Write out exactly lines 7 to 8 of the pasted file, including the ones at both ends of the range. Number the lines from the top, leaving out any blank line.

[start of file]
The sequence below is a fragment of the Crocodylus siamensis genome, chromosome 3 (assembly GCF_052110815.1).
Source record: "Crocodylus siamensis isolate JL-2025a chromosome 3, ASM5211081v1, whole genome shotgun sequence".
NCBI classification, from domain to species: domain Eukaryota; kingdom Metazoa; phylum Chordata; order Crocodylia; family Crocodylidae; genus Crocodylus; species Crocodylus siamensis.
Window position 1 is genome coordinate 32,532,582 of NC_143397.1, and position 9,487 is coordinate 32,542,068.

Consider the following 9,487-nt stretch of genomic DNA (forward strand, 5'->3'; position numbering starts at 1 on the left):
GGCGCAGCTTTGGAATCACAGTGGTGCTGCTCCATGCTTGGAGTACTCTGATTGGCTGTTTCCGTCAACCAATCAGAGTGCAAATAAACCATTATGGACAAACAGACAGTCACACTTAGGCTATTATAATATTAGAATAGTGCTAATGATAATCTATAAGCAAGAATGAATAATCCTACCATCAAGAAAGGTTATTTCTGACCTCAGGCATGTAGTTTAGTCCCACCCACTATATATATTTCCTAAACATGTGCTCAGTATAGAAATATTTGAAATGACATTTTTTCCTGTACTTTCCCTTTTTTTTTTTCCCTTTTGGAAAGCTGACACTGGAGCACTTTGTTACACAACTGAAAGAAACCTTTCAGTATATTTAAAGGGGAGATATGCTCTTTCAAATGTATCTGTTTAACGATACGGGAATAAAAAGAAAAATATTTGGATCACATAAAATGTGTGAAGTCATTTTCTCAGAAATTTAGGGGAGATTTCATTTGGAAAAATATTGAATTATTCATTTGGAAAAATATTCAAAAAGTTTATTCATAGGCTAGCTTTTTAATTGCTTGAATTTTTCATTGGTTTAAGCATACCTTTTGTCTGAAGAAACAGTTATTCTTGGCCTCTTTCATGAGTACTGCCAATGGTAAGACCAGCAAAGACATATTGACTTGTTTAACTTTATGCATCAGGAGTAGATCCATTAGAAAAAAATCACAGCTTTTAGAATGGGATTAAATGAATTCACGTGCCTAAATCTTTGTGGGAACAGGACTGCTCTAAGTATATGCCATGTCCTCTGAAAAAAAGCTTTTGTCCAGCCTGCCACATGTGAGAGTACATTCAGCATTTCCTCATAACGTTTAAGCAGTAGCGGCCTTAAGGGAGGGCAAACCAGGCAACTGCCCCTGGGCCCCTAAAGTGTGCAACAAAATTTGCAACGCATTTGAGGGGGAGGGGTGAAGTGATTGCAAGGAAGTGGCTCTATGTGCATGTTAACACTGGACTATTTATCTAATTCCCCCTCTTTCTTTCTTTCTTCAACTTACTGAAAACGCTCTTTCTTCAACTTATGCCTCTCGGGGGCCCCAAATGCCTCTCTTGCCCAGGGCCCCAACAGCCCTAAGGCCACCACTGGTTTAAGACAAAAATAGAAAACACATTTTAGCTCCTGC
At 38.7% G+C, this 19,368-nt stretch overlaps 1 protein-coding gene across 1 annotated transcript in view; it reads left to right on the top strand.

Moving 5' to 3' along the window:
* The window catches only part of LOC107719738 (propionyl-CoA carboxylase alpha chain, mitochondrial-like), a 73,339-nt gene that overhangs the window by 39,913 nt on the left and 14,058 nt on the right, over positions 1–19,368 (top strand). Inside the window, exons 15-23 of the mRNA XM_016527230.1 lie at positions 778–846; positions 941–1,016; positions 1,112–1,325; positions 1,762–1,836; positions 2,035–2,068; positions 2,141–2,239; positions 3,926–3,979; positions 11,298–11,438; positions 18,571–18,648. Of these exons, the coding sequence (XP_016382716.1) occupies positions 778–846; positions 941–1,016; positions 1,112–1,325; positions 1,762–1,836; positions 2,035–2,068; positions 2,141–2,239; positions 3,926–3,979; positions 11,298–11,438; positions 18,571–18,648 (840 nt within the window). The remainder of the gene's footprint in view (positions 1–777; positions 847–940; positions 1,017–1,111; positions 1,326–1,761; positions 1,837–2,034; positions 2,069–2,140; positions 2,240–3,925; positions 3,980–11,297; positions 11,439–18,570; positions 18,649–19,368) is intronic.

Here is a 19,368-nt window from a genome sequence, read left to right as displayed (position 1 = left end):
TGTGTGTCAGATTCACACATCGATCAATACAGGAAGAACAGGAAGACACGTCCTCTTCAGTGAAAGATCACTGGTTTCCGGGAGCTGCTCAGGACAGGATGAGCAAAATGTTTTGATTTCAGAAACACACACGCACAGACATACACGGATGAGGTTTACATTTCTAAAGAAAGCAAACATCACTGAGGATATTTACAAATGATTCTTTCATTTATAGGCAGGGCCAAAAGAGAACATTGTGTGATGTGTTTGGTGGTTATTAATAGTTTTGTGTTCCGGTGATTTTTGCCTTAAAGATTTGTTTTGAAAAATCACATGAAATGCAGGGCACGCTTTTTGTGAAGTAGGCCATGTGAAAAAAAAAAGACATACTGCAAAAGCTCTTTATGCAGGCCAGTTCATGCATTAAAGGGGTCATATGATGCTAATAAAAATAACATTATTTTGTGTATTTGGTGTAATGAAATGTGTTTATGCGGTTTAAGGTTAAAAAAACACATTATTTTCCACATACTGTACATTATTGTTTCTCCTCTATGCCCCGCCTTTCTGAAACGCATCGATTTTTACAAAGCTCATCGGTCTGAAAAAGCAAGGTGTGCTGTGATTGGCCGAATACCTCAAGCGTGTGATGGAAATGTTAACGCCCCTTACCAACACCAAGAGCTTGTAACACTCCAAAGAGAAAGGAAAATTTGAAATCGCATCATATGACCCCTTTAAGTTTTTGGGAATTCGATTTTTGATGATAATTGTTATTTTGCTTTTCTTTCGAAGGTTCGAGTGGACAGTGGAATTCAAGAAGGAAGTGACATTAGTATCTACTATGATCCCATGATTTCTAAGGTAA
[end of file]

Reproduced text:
At 38.7% G+C, this 19,368-nt stretch overlaps 1 protein-coding gene across 1 annotated transcript in view; it reads left to right on the top strand.

Moving 5' to 3' along the window: